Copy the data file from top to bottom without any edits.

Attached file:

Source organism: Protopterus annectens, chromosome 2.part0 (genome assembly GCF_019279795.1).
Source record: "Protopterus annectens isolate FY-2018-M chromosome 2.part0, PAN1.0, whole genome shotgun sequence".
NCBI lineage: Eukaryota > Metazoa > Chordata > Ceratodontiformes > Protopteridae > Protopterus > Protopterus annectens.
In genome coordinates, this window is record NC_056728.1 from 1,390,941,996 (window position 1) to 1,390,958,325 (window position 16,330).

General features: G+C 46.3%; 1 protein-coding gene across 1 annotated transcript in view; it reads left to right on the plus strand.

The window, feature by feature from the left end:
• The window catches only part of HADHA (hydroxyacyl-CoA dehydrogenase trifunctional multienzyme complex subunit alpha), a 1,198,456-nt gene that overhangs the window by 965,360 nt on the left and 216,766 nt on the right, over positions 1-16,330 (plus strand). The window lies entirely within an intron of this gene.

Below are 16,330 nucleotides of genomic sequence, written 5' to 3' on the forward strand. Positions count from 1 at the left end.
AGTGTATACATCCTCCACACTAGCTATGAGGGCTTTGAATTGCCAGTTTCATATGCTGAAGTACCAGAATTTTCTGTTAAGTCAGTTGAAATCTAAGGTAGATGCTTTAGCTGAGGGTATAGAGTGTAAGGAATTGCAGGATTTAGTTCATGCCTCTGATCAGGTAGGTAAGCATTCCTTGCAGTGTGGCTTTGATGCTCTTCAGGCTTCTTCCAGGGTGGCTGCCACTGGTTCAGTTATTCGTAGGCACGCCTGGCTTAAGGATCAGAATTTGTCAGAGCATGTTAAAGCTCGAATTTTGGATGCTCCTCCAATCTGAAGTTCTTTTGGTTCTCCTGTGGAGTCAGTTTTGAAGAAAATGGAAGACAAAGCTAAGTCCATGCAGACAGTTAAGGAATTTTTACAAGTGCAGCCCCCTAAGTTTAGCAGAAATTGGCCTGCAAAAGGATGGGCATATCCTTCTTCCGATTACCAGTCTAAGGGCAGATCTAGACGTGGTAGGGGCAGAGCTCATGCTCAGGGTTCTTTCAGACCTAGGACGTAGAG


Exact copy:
Source organism: Protopterus annectens, chromosome 2.part0 (genome assembly GCF_019279795.1).
Source record: "Protopterus annectens isolate FY-2018-M chromosome 2.part0, PAN1.0, whole genome shotgun sequence".
NCBI lineage: Eukaryota > Metazoa > Chordata > Ceratodontiformes > Protopteridae > Protopterus > Protopterus annectens.
In genome coordinates, this window is record NC_056728.1 from 1,390,941,996 (window position 1) to 1,390,958,325 (window position 16,330).

General features: G+C 46.3%; 1 protein-coding gene across 1 annotated transcript in view; it reads left to right on the plus strand.

The window, feature by feature from the left end:
• The window catches only part of HADHA (hydroxyacyl-CoA dehydrogenase trifunctional multienzyme complex subunit alpha), a 1,198,456-nt gene that overhangs the window by 965,360 nt on the left and 216,766 nt on the right, over positions 1-16,330 (plus strand). The window lies entirely within an intron of this gene.

Below are 16,330 nucleotides of genomic sequence, written 5' to 3' on the forward strand. Positions count from 1 at the left end.
AGTGTATACATCCTCCACACTAGCTATGAGGGCTTTGAATTGCCAGTTTCATATGCTGAAGTACCAGAATTTTCTGTTAAGTCAGTTGAAATCTAAGGTAGATGCTTTAGCTGAGGGTATAGAGTGTAAGGAATTGCAGGATTTAGTTCATGCCTCTGATCAGGTAGGTAAGCATTCCTTGCAGTGTGGCTTTGATGCTCTTCAGGCTTCTTCCAGGGTGGCTGCCACTGGTTCAGTTATTCGTAGGCACGCCTGGCTTAAGGATCAGAATTTGTCAGAGCATGTTAAAGCTCGAATTTTGGATGCTCCTCCAATCTGAAGTTCTTTTGGTTCTCCTGTGGAGTCAGTTTTGAAGAAAATGGAAGACAAAGCTAAGTCCATGCAGACAGTTAAGGAATTTTTACAAGTGCAGCCCCCTAAGTTTAGCAGAAATTGGCCTGCAAAAGGATGGGCATATCCTTCTTCCGATTACCAGTCTAAGGGCAGATCTAGACGTGGTAGGGGCAGAGCTCATGCTCAGGGTTCTTTCAGACCTAGGACGTAGAG